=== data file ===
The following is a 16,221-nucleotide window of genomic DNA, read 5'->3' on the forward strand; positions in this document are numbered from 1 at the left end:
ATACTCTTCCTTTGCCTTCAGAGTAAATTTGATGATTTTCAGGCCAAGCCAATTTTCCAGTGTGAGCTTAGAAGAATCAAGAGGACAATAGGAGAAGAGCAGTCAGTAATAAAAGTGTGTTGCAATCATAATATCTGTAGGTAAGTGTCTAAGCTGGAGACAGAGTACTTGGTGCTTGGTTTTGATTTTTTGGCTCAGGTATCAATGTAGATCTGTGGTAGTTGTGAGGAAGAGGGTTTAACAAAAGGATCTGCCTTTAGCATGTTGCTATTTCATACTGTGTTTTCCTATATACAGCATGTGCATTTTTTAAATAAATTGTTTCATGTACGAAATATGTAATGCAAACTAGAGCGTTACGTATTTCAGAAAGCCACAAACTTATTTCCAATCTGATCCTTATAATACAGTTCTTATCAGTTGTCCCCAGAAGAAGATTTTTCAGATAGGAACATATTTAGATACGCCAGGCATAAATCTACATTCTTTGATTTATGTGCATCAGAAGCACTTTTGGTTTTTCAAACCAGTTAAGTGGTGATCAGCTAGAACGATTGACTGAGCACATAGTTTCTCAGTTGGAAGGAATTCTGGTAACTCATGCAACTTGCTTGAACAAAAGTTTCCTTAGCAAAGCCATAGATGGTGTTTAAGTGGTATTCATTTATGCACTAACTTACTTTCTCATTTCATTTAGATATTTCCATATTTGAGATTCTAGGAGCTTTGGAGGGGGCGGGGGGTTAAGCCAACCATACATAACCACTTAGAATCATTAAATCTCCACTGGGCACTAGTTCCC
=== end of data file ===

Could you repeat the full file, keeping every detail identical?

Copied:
The following is a 16,221-nucleotide window of genomic DNA, read 5'->3' on the forward strand; positions in this document are numbered from 1 at the left end:
ATACTCTTCCTTTGCCTTCAGAGTAAATTTGATGATTTTCAGGCCAAGCCAATTTTCCAGTGTGAGCTTAGAAGAATCAAGAGGACAATAGGAGAAGAGCAGTCAGTAATAAAAGTGTGTTGCAATCATAATATCTGTAGGTAAGTGTCTAAGCTGGAGACAGAGTACTTGGTGCTTGGTTTTGATTTTTTGGCTCAGGTATCAATGTAGATCTGTGGTAGTTGTGAGGAAGAGGGTTTAACAAAAGGATCTGCCTTTAGCATGTTGCTATTTCATACTGTGTTTTCCTATATACAGCATGTGCATTTTTTAAATAAATTGTTTCATGTACGAAATATGTAATGCAAACTAGAGCGTTACGTATTTCAGAAAGCCACAAACTTATTTCCAATCTGATCCTTATAATACAGTTCTTATCAGTTGTCCCCAGAAGAAGATTTTTCAGATAGGAACATATTTAGATACGCCAGGCATAAATCTACATTCTTTGATTTATGTGCATCAGAAGCACTTTTGGTTTTTCAAACCAGTTAAGTGGTGATCAGCTAGAACGATTGACTGAGCACATAGTTTCTCAGTTGGAAGGAATTCTGGTAACTCATGCAACTTGCTTGAACAAAAGTTTCCTTAGCAAAGCCATAGATGGTGTTTAAGTGGTATTCATTTATGCACTAACTTACTTTCTCATTTCATTTAGATATTTCCATATTTGAGATTCTAGGAGCTTTGGAGGGGGCGGGGGGTTAAGCCAACCATACATAACCACTTAGAATCATTAAATCTCCACTGGGCACTAGTTCCC